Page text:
You can see what juries have awarded by going to a law library which may have research materials that show the verdict amounts by the type of case or injury. Additionally, you can research this at verdictsearch.com
Without an attorney, the insurance company will offer you less than with an attorney. I would expect you'll get an offer of $1,500 to $2,000. What an attorney would ask for will depend on other factors besides the medical bills, e.g. the amount of vehicle damage, whether there was medical insurance, what the medical or insurance liens are, etc.
If your son was hurt, you should hire a personal injury lawyer to handle your son's claim against the driver's insurance company. You don't need to file a lawsuit right away and incur all the costs of a lawsuit.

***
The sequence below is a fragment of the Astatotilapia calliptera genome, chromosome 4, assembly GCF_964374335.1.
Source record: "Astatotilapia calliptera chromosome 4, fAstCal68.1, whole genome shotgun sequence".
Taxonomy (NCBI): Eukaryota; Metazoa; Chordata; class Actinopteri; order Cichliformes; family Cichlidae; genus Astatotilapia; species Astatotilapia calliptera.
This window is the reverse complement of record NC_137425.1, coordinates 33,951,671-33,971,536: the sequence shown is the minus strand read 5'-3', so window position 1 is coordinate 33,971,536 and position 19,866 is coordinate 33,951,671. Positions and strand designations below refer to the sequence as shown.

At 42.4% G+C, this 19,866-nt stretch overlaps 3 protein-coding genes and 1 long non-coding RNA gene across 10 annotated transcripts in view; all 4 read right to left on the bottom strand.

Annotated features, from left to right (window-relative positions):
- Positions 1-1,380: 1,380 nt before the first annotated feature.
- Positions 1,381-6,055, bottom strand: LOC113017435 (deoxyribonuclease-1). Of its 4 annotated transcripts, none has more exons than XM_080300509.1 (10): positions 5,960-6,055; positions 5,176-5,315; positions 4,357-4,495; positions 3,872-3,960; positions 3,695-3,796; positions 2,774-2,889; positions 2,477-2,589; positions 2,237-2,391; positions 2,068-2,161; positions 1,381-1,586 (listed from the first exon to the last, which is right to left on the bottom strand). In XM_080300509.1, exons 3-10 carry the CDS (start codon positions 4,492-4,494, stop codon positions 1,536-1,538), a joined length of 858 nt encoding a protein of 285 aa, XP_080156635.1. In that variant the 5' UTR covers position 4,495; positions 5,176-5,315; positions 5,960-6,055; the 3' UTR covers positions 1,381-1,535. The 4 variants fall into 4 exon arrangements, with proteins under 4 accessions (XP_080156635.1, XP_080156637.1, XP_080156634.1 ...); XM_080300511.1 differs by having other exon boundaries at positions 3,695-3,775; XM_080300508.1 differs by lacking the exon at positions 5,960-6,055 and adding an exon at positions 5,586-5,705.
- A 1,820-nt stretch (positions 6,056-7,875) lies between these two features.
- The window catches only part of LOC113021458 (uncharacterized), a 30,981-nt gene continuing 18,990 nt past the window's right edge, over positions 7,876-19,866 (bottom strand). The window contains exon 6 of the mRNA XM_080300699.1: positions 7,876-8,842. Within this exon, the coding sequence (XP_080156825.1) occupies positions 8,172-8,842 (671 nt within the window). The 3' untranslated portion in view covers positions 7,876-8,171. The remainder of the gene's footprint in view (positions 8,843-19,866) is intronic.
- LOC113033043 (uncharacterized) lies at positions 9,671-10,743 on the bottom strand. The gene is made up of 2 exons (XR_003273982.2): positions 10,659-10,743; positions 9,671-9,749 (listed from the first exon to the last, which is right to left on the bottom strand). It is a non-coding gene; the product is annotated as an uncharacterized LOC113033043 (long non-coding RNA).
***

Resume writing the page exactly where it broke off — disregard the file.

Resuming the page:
Insurance companies routinely claim that the medical bills are excessive, especially if there isn't much car damage. Your attorney may be able to get the insurance company to pay more or to get the medical providers to accept less.
Yes, they can take you to small claims court. But if she's being paid for all of the damages by the two insurance companies, she won't have any damages to sue you for. If she's still having to pay all or some of her deductible, then she can sue you for that. She may not win, but she can still sue you and try to win.
Most medical malpractice attorneys take cases on contingency. You can use the Avvo Find a Lawyer tool to look for some or do a Google search for medical malpractice attorneys in your area. You might look for them also in nearby larger cities as well. Good luck.
You could hire an attorney to send the homeowner a letter by certified mail asking them for their homeowners insurance information. If phrased correctly, such a letter that they have to sign for, which indicates that the information needs to be provided within 10 days of the letter, will in many cases do the trick.